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After announcing Ohio-based Steris Co.’s plans to become British for tax purposes on Monday, CEO Walter Rosenbrough later said on a conference call, “We’re not typically users of aggressive tax policies and I don’t think we are here.”
That’s his story, and he’s sticking to it. But even a cursory look at the company’s financial reports tells another story. Like so many other U.S.-based multinational companies, Steris pays nowhere near the 35 percent statutory federal rate. But early coverage has pointed to Steris’s potential financial benefits due to Britain’s lower 21 percent statutory tax rate.
A Bloomberg story estimates that Steris “set aside about 32 percent of its pretax earnings to pay taxes” over the past three years, and the Wall Street Journal pegs the company’s most recent tax rate at 31.3 percent. This, of course, provides much fodder for anti-corporate tax advocates who argue inversions and other tax shenanigans are justified because the U.S. corporate tax is too high and is what’s driving Steris (and other poor, defenseless health care giants and multinationals) to abandon their U.S. citizenship.
But Steris isn’t writing a check for 32 percent of its profits to the U.S. government. The Bloomberg and Wall Street Journal numbers are both worldwide tax rates. This means the figure includes income earned in other nations, and the foreign taxes the company paid on those earnings. It also includes not just the current taxes the company actually pays in each year, but also deferred taxes, which the company does not pay.
The tax rates that actually matter in the debate over corporate inversions—the current federal taxes, as a share of pretax U.S. profits, that Steris reports each year— paint a starkly different story. Steris’s average tax rate for the last three years was 16.3 percent, less than half the 35 percent statutory federal income tax rate that the company presumably uses at least some of its lobbying muscle to complain about.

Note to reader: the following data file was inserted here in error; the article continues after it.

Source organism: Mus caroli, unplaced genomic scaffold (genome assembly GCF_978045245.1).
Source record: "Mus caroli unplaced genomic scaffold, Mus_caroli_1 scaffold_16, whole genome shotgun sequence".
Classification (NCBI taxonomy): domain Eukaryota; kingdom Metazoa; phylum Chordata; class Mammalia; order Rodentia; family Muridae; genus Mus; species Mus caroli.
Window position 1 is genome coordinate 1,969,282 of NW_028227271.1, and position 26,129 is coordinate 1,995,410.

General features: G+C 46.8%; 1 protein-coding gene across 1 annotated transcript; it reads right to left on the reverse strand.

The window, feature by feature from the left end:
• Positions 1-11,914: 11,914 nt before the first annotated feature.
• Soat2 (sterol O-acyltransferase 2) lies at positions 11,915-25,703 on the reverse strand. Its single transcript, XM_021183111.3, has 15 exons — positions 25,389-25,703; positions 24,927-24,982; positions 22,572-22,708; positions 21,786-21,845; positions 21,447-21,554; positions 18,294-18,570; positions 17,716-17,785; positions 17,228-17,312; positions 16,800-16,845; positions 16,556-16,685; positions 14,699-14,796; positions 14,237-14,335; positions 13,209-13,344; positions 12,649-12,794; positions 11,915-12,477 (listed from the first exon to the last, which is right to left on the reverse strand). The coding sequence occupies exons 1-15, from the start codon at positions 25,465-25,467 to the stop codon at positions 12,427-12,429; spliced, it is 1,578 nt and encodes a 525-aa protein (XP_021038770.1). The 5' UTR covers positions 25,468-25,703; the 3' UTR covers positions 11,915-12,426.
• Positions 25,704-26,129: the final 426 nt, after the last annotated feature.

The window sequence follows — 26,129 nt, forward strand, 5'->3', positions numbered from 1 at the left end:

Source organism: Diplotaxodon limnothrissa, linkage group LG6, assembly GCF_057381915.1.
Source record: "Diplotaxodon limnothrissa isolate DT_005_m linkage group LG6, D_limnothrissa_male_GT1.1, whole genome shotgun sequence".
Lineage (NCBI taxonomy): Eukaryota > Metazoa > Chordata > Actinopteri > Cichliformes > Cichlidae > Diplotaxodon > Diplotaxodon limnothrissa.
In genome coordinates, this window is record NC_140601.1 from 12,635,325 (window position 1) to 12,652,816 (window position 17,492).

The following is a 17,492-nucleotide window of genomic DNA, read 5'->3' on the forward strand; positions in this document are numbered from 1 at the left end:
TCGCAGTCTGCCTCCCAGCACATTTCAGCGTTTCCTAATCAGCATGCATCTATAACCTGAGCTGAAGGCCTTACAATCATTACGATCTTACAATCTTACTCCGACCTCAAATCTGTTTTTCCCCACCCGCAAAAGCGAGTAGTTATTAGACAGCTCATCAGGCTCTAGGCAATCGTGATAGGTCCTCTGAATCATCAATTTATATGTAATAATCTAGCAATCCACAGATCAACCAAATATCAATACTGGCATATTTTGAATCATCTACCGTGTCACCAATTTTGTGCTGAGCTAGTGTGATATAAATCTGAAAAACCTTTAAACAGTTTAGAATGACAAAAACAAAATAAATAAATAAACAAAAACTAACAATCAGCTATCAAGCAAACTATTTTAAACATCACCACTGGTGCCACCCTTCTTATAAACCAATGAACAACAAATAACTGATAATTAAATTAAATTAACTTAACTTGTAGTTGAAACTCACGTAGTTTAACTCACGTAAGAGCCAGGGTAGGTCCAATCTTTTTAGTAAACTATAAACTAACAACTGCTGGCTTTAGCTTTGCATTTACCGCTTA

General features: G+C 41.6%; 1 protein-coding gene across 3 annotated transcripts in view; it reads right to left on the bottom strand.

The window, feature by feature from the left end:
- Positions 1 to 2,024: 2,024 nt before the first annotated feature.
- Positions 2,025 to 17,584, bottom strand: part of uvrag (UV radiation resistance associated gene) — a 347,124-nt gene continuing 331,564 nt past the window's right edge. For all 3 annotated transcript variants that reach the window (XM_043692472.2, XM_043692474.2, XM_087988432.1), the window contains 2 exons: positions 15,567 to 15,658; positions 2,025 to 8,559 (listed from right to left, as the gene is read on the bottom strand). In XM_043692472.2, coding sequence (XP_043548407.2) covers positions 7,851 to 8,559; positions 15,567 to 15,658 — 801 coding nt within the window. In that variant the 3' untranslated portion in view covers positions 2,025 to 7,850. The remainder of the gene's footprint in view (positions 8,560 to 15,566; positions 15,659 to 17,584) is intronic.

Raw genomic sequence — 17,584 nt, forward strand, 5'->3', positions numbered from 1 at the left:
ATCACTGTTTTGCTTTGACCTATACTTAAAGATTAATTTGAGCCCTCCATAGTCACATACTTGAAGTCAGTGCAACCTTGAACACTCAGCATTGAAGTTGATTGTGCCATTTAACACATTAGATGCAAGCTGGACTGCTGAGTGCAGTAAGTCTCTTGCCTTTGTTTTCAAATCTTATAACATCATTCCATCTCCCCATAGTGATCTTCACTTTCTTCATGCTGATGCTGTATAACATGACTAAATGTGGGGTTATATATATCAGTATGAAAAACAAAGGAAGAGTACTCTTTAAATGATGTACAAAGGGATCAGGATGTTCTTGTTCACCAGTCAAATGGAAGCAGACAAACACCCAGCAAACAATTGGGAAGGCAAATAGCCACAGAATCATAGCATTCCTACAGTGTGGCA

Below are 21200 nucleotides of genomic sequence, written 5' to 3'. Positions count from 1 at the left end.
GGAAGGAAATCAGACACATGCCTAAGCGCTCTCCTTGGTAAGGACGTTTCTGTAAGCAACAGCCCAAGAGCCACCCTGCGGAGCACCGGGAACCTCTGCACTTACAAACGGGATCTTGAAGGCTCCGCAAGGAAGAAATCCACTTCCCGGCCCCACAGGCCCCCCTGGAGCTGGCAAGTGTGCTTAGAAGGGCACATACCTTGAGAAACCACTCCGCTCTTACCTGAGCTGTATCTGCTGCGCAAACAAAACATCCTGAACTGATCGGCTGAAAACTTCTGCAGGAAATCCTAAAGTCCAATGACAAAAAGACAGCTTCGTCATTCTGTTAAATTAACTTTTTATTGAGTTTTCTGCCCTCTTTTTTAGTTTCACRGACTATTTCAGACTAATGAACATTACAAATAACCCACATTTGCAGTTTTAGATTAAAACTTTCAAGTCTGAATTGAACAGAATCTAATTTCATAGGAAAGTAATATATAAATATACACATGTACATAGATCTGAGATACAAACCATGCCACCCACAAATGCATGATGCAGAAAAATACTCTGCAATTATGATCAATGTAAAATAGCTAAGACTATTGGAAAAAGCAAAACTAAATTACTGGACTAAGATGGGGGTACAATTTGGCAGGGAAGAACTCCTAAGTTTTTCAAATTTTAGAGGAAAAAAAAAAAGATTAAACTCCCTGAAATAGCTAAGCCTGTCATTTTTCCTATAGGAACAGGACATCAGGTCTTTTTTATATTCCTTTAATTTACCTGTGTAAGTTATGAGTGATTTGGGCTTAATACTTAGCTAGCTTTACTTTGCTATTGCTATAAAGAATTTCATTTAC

In fact, over the same three-year period, Steris reported a foreign tax rate of 28.5 percent, which is well above its 16.3 percent U.S. tax rate. All of this suggests that Steris’s activities in developed nations with real tax systems around the world are generally being taxed at rates at or above those it faces in the U.S.
As we noted Tuesday, it’s clear that prior to its announced inversion, Steris already engaged in foreign tax hijinks, contrary to its CEO’s claims that the company doesn’t aggressively exploit tax policies to its maximum benefit.
Even though about 75 percent of the company’s profits and revenues are earned in the United States, and roughly 90 percent of its assets are stateside as well, the company discloses, in a Houdini-esque flourish, that fully 94 percent of its worldwide cash somehow now resides outside the country, possibly in its tax-haven subsidiaries in the British Virgin Islands and Mauritius.
And that’s probably what Steris’ inversion is all about: the company has gradually accumulated $222 million in offshore cash, much of which is likely U.S. profits in disguise, on which it would prefer to not pay any U.S. tax.
More than three weeks ago, the U.S. Treasury Department announced regulations intended to crack down on corporations seeking to invert to dodge U.S. taxes. But the Obama Administration can only do so much through regulatory action. Congress should take steps to make sure that Steris’s offshore profits—much of which may be untaxed—and offshore profits of other companies seeking to renounce their citizenship are brought back to the United States and fairly taxed.